Risk-Based Selection in Unemployment Insurance: Evidence and Implications

72 Pages Posted: 16 Oct 2017

See all articles by Camille Landais

Camille Landais

London School of Economics & Political Science (LSE)

Arash Nekoei

Harvard University

Peter Nilsson

Stockholm University - Institute for International Economic Studies (IIES)

David Seim

Stockholm University; Centre for Economic Policy Research (CEPR)

Johannes Spinnewijn

London School of Economics & Political Science (LSE)

Date Written: October 2017

Abstract

This paper studies whether adverse selection can rationalize a universal mandate for unemployment insurance (UI). Building on a unique feature of the unemployment policy in Sweden, where workers can opt for supplemental UI coverage above a minimum mandate, we provide the first direct evidence for adverse selection in UI and derive its implications for UI design. We find that the unemployment risk is more than twice as high for workers who buy supplemental coverage, even when controlling for a rich set of observables. Exploiting variation in risk and prices to control for moral hazard, we show how this correlation is driven by substantial risk-based selection. Despite the severe adverse selection, we find that mandating the supplemental coverage is dominated by a design leaving the choice to workers. In this design, a large subsidy for supplemental coverage is optimal and complementary to the use of a minimum mandate. Our findings raise questions about the desirability of the universal mandate of generous UI in other countries, which has not been tested before.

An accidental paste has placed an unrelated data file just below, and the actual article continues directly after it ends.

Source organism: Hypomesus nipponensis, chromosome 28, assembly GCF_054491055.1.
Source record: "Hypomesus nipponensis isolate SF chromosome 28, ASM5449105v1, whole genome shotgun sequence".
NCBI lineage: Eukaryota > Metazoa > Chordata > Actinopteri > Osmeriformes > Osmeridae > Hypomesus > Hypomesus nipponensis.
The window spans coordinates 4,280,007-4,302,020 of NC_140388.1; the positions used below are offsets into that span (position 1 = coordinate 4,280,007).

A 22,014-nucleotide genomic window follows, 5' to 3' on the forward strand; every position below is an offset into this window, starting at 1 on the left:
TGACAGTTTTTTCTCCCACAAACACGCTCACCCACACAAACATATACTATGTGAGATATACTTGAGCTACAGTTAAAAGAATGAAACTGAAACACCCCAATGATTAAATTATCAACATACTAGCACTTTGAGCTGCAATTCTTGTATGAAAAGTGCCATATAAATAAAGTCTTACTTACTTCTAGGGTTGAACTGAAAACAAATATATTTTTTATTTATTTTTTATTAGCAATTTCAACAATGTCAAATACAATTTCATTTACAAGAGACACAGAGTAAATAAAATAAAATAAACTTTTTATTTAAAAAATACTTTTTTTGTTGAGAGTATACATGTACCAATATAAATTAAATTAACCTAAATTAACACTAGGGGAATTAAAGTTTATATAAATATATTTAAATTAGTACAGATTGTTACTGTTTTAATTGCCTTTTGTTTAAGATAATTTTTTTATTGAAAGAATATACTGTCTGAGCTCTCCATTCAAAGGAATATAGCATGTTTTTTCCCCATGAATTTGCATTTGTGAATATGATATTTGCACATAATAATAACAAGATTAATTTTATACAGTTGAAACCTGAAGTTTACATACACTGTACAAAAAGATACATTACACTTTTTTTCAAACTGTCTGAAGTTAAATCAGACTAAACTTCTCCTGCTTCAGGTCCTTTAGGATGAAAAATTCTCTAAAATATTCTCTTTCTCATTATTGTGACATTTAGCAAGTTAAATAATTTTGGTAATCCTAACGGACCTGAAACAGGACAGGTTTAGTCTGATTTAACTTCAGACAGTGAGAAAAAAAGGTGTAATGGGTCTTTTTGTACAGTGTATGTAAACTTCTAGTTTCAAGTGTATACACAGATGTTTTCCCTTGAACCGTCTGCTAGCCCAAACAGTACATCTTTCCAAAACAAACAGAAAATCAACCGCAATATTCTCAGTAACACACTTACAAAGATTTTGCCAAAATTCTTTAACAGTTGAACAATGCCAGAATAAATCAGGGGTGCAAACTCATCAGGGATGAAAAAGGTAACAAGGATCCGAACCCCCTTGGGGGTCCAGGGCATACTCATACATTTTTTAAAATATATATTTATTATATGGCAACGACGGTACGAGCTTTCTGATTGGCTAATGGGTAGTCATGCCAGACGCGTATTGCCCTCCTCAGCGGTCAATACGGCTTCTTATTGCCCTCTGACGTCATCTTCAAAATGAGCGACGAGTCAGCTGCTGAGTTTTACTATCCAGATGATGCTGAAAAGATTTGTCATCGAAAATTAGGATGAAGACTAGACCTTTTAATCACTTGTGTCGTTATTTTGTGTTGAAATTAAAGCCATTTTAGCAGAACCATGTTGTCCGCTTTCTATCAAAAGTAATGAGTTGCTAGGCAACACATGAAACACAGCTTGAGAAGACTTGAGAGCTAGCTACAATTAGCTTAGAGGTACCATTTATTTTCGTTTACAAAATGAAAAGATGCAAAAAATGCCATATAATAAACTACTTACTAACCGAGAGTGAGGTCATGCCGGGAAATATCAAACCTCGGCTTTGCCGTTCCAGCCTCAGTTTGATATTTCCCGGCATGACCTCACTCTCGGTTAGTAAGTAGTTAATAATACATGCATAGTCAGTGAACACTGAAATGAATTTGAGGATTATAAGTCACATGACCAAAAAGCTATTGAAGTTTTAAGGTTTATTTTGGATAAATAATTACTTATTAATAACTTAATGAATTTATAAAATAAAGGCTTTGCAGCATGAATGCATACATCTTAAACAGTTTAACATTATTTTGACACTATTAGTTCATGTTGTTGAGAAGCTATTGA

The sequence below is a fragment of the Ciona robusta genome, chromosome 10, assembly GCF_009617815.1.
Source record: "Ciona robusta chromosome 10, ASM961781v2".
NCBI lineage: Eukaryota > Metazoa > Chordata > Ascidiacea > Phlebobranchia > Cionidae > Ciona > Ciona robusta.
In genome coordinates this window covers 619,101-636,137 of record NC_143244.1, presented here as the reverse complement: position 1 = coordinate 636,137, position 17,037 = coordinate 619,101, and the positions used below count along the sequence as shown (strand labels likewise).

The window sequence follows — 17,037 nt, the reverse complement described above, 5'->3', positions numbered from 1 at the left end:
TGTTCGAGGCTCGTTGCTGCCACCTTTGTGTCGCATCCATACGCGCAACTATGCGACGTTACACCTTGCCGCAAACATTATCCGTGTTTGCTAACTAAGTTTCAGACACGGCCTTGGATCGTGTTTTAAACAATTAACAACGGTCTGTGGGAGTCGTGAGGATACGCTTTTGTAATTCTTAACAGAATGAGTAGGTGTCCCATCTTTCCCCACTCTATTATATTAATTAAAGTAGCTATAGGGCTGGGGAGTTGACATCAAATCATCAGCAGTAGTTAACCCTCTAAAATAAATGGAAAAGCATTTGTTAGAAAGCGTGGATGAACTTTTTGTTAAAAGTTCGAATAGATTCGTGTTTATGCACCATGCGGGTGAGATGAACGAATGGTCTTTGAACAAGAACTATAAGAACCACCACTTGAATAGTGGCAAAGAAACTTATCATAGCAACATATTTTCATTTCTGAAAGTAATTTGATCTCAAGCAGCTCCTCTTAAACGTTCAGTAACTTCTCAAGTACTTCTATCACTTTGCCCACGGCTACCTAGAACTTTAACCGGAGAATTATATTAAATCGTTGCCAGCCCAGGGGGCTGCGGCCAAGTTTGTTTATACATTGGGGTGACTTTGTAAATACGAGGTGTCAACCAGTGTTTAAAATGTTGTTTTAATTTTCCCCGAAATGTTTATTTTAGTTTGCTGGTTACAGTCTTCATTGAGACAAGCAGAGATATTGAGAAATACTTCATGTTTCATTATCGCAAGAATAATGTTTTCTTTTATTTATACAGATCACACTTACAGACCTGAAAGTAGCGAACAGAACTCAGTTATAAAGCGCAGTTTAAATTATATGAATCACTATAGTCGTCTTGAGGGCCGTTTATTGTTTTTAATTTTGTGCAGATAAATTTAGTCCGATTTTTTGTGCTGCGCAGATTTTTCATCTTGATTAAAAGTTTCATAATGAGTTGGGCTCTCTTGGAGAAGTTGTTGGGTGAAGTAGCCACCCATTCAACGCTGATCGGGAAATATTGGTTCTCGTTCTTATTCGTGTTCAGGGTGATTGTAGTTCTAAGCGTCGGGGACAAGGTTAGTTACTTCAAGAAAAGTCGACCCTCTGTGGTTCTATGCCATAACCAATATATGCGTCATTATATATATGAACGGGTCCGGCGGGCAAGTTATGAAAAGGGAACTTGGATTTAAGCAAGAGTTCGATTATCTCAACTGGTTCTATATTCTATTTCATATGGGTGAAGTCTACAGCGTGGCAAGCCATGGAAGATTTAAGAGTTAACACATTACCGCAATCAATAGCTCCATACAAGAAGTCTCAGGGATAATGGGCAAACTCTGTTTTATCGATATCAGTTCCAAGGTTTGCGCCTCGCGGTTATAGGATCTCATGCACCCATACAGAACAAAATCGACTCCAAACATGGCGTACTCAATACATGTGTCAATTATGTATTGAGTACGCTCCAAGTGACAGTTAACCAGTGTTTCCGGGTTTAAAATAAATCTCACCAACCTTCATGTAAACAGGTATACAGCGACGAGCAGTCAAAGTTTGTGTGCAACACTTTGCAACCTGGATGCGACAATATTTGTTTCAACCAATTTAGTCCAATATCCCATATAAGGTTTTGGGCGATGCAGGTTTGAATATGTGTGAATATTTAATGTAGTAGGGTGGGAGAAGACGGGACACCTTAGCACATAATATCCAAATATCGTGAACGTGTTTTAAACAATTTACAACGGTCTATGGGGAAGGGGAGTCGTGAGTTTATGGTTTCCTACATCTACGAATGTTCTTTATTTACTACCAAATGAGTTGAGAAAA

Keywords: Adverse Selection, Mandate, Subsidy, Unemployment insurance

Suggested Citation

Landais, Camille and Nekoei, Arash and Nilsson, Peter and Seim, David and Spinnewijn, Johannes, Risk-Based Selection in Unemployment Insurance: Evidence and Implications (October 2017). CEPR Discussion Paper No. DP12364. Available at SSRN: https://ssrn.com/abstract=3053890

Camille Landais (Contact Author)

London School of Economics & Political Science (LSE) ( email )

Arash Nekoei

Harvard University ( email )

1875 Cambridge Street
Cambridge, MA 02138
United States

Peter Nilsson

Stockholm University - Institute for International Economic Studies (IIES) ( email )

Stockholm, SE-10691
Sweden

David Seim

Stockholm University ( email )

Universitetsvägen 10
Stockholm, Stockholm SE-106 91
Sweden

Centre for Economic Policy Research (CEPR) ( email )

London
United Kingdom

Johannes Spinnewijn

London School of Economics & Political Science (LSE) ( email )

Houghton Street
London, WC2A 2AE
United Kingdom
00 44 (0) 20 7955 7022 (Phone)

HOME PAGE: http://econ.lse.ac.uk/staff/spinnewijn_johannes/

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